Eight All Blacks today made an emotional pilgrimage to the earthquake-devastated Christchurch red zone.
The players, along with coach Graham Henry, were given a guided tour around the fringe of the cordoned-off city centre by Canterbury Earthquake Recovery Authority (CERA) chief executive Roger Sutton and deconstruction manager Warwick Isaacs.
They were shown the piles of rubble and gaping holes where buildings once stood, and told which areas were next ear-marked for demolition.
The players, casually dressed in jeans, polo shirts and sneakers, took time to read messages of support and prayers posted on the wire perimeter fence surround the red zone. They also chatted with autograph hunters and posed for photos.
They paused at the iconic Bridge of Remembrance, which will be saved from demolition, and Henry spoke to the assembled crowd.
He said: "It is humbling to be here. It reinforces what we have seen on TV over the last few months.
"I'm just pleased to be here and support the Christchurch people as much as I can."
He added that he had just visited his 95-year-old mother who lives in the city, and said she was taking it all in her stride. Henry said: "She's pretty staunch."
The players who attended were Keven Mealamu, Ali Williams, Richard Kahui, Conrad Smith, Zac Guildford, Sam Whitelock, Andrew Hore, and Victor Vito.
All Blacks winger Kahui struggled to comprehend the extent of the damage, especially to the well-known 'Strip' of bars along the banks of the river Avon.
He said: "It's pretty devastating to see a place where you've spent a lot of time, where you used to hang out, and have a lot of friends, in a state like this.
"Seeing it all brings it all to life. It's a disaster zone. On TV you don't really see how bad it is.
"It's pretty moving - knowing people lost loved ones, and lost their business. I really have a lot of sympathy with the people here."
Number eight Vito was guided through the devastation by team-mate, and Christchurch lad Whitelock.
Vito said: "It's really weird. Apparently the whole city has sunk a bit. It's kind of unreal."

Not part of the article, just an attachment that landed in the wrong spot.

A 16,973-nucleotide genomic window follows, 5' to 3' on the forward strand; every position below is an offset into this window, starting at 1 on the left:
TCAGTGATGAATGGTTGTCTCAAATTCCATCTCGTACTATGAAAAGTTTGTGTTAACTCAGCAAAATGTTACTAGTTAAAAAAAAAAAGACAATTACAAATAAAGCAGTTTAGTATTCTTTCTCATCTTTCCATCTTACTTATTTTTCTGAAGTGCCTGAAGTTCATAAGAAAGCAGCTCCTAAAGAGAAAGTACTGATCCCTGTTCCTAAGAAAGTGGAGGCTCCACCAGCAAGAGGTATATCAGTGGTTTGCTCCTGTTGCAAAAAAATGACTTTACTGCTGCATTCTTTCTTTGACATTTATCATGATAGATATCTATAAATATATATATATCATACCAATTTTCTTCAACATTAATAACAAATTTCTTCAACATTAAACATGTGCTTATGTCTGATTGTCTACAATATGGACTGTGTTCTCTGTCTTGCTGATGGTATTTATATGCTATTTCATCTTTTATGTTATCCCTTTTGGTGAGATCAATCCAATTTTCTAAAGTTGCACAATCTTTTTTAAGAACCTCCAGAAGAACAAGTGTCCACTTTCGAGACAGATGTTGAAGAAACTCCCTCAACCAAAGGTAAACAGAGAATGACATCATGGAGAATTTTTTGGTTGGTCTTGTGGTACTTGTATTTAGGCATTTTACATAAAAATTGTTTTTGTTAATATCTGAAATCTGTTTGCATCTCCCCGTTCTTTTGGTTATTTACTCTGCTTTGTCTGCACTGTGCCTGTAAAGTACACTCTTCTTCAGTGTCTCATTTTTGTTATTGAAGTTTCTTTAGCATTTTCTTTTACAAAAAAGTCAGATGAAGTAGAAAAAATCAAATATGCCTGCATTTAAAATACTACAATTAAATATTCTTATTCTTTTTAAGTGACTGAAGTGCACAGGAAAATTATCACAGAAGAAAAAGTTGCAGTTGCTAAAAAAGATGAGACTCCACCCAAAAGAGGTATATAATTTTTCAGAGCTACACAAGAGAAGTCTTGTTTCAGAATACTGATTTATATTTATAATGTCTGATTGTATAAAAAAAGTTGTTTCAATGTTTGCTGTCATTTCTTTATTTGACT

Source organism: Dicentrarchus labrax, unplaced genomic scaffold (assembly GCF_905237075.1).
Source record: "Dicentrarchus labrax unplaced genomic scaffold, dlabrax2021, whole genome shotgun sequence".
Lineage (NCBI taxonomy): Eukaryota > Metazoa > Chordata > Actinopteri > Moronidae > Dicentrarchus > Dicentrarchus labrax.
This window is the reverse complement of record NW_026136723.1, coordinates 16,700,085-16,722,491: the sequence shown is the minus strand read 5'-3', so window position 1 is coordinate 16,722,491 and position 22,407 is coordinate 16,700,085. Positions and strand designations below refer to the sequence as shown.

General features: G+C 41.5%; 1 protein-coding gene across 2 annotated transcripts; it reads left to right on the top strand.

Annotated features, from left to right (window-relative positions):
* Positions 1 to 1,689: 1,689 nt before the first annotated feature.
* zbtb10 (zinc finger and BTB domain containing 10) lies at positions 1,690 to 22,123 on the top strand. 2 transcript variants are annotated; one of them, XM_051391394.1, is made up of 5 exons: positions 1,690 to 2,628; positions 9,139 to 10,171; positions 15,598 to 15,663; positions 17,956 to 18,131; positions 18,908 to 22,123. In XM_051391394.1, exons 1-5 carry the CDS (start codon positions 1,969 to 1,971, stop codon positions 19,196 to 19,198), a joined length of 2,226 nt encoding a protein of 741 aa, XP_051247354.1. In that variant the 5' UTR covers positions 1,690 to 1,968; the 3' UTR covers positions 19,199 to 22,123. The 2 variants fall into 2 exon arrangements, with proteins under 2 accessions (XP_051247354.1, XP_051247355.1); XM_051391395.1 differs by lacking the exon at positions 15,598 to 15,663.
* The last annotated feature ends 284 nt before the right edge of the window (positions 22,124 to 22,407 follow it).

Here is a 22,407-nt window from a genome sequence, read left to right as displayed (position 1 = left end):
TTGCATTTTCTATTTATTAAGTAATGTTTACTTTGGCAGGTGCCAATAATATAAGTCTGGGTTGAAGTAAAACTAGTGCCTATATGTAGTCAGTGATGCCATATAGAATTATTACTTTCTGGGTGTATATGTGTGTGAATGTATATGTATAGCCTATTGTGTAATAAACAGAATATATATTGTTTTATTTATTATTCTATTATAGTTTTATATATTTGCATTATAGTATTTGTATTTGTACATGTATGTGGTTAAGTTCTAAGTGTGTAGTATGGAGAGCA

Whitelock had just finished training at Rugby Park when the February 22 quake struck.
He said: "I was just getting out of the shower so was running around with a towel on. It didn't stop me running out the door, smoking everyone else.
"My house is St Albans is alright, but only by about 50 metres.
"But it's real cool to come home and see friends and family. For some people it's the only real opportunity to feel really involved in the World Cup and we're excited to meet them and spend some time with them."
Guildford, fellow Crusader, added: "I'd just got home from training and was playing a bit of Playstation. I just ran outside. I don't know if that was the right thing to do or not, but I was gone."
Afterwards, Ali Williams and Andrew Hore asked deconstruction manager Isaacs for a prolonged personal tour.
Later in the day, the team was due to star at the Stand in Black event at Centennial Park, by Pioneer Stadium, to meet hundreds of adoring fans.
The All Blacks arrived in Christchurch on Saturday afternoon for a three-day visit.
Christchurch was scheduled to host seven Rugby World Cup matches but they were reallocated after the February 22 earthquake devastated the city.
Half of the All Blacks squad have close ties with the city, with 15 players either having grown up in Christchurch or have played for Canterbury or the Crusaders. Twelve players turned out for the Crusaders in the Super 15 this year alone
The Crusaders contingent felt the terrifying force of the February 22 quake as they had just finished training at Rugby Park. Many players, including Richie McCaw, Dan Carter, Owen Frank, Brad Thorne and Kieran Reid, have homes in the city.